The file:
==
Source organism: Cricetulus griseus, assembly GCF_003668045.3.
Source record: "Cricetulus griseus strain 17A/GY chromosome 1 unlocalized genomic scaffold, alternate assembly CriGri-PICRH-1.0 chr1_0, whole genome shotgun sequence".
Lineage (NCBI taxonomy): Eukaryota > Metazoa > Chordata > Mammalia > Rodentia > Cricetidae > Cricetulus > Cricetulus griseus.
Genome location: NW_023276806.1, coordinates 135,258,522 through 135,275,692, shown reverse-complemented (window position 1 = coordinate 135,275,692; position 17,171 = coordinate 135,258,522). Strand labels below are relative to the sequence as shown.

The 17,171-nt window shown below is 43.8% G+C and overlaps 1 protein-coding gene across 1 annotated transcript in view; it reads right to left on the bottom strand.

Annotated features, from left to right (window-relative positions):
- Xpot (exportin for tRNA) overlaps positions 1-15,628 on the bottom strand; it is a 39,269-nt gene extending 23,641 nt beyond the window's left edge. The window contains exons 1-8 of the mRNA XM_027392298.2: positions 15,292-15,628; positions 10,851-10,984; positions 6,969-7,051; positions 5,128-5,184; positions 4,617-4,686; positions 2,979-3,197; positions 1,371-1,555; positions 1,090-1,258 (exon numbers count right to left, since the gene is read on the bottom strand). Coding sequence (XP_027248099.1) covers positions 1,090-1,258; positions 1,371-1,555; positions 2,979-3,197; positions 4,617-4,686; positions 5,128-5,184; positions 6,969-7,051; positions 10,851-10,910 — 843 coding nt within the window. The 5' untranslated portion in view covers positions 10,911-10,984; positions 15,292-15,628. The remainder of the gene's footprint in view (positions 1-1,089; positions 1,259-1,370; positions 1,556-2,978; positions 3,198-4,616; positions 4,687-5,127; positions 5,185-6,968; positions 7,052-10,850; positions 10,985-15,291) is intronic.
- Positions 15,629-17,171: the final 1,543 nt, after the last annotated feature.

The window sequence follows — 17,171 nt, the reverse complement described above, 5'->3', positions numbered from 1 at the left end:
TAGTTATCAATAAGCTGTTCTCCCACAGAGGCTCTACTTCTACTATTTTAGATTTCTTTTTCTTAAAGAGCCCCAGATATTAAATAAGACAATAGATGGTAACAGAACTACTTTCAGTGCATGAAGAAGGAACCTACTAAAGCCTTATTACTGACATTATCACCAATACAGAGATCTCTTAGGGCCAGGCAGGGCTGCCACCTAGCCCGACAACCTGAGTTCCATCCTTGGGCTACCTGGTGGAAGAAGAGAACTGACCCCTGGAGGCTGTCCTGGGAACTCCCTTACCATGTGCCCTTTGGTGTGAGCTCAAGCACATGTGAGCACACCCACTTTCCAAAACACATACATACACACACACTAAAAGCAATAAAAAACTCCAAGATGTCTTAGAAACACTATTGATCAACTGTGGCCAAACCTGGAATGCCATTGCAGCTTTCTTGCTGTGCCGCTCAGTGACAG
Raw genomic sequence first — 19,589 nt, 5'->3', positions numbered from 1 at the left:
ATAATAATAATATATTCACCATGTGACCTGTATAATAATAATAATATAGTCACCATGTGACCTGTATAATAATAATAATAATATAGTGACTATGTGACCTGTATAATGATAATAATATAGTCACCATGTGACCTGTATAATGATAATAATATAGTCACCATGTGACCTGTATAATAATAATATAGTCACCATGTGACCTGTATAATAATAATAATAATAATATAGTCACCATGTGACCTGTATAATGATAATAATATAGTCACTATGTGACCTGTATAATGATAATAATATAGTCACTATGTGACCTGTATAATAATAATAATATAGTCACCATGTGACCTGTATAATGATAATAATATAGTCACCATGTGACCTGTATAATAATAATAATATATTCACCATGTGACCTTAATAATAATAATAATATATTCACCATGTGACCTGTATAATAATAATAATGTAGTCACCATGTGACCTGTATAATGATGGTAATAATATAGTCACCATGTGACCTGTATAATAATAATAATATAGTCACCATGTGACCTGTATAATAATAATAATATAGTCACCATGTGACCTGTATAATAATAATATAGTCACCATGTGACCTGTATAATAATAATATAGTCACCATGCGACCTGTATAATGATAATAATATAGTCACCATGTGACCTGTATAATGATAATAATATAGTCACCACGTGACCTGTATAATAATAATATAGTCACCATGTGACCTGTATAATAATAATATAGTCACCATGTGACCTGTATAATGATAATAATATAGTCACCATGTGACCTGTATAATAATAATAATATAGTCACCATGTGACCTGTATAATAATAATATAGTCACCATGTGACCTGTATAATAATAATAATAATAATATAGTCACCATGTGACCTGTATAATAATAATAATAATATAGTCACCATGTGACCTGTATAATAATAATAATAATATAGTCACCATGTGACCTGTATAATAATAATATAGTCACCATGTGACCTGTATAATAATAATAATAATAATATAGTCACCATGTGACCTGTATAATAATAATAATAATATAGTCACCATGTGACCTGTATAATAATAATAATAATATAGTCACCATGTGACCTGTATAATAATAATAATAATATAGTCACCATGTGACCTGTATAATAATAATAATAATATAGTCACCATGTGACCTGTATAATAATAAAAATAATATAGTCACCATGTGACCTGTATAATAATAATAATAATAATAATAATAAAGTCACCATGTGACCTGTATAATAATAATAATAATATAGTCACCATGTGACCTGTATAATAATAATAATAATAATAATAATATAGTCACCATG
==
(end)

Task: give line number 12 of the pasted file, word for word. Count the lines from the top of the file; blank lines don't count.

ATAATAATAATATATTCACCATGTGACCTGTATAATAATAATAATATAGTCACCATGTGACCTGTATAATAATAATAATAATATAGTGACTATGTGACCTGTATAATGATAATAATATAGTCACCATGTGACCTGTATAATGATAATAATATAGTCACCATGTGACCTGTATAATAATAATATAGTCACCATGTGACCTGTATAATAATAATAATAATAATATAGTCACCATGTGACCTGTATAATGATAATAATATAGTCACTATGTGACCTGTATAATGATAATAATATAGTCACTATGTGACCTGTATAATAATAATAATATAGTCACCATGTGACCTGTATAATGATAATAATATAGTCACCATGTGACCTGTATAATAATAATAATATATTCACCATGTGACCTTAATAATAATAATAATATATTCACCATGTGACCTGTATAATAATAATAATGTAGTCACCATGTGACCTGTATAATGATGGTAATAATATAGTCACCATGTGACCTGTATAATAATAATAATATAGTCACCATGTGACCTGTATAATAATAATAATATAGTCACCATGTGACCTGTATAATAATAATATAGTCACCATGTGACCTGTATAATAATAATATAGTCACCATGCGACCTGTATAATGATAATAATATAGTCACCATGTGACCTGTATAATGATAATAATATAGTCACCACGTGACCTGTATAATAATAATATAGTCACCATGTGACCTGTATAATAATAATATAGTCACCATGTGACCTGTATAATGATAATAATATAGTCACCATGTGACCTGTATAATAATAATAATATAGTCACCATGTGACCTGTATAATAATAATATAGTCACCATGTGACCTGTATAATAATAATAATAATAATATAGTCACCATGTGACCTGTATAATAATAATAATAATATAGTCACCATGTGACCTGTATAATAATAATAATAATATAGTCACCATGTGACCTGTATAATAATAATATAGTCACCATGTGACCTGTATAATAATAATAATAATAATATAGTCACCATGTGACCTGTATAATAATAATAATAATATAGTCACCATGTGACCTGTATAATAATAATAATAATATAGTCACCATGTGACCTGTATAATAATAATAATAATATAGTCACCATGTGACCTGTATAATAATAATAATAATATAGTCACCATGTGACCTGTATAATAATAAAAATAATATAGTCACCATGTGACCTGTATAATAATAATAATAATAATAATAATAAAGTCACCATGTGACCTGTATAATAATAATAATAATATAGTCACCATGTGACCTGTATAATAATAATAATAATAATAATAATATAGTCACCATG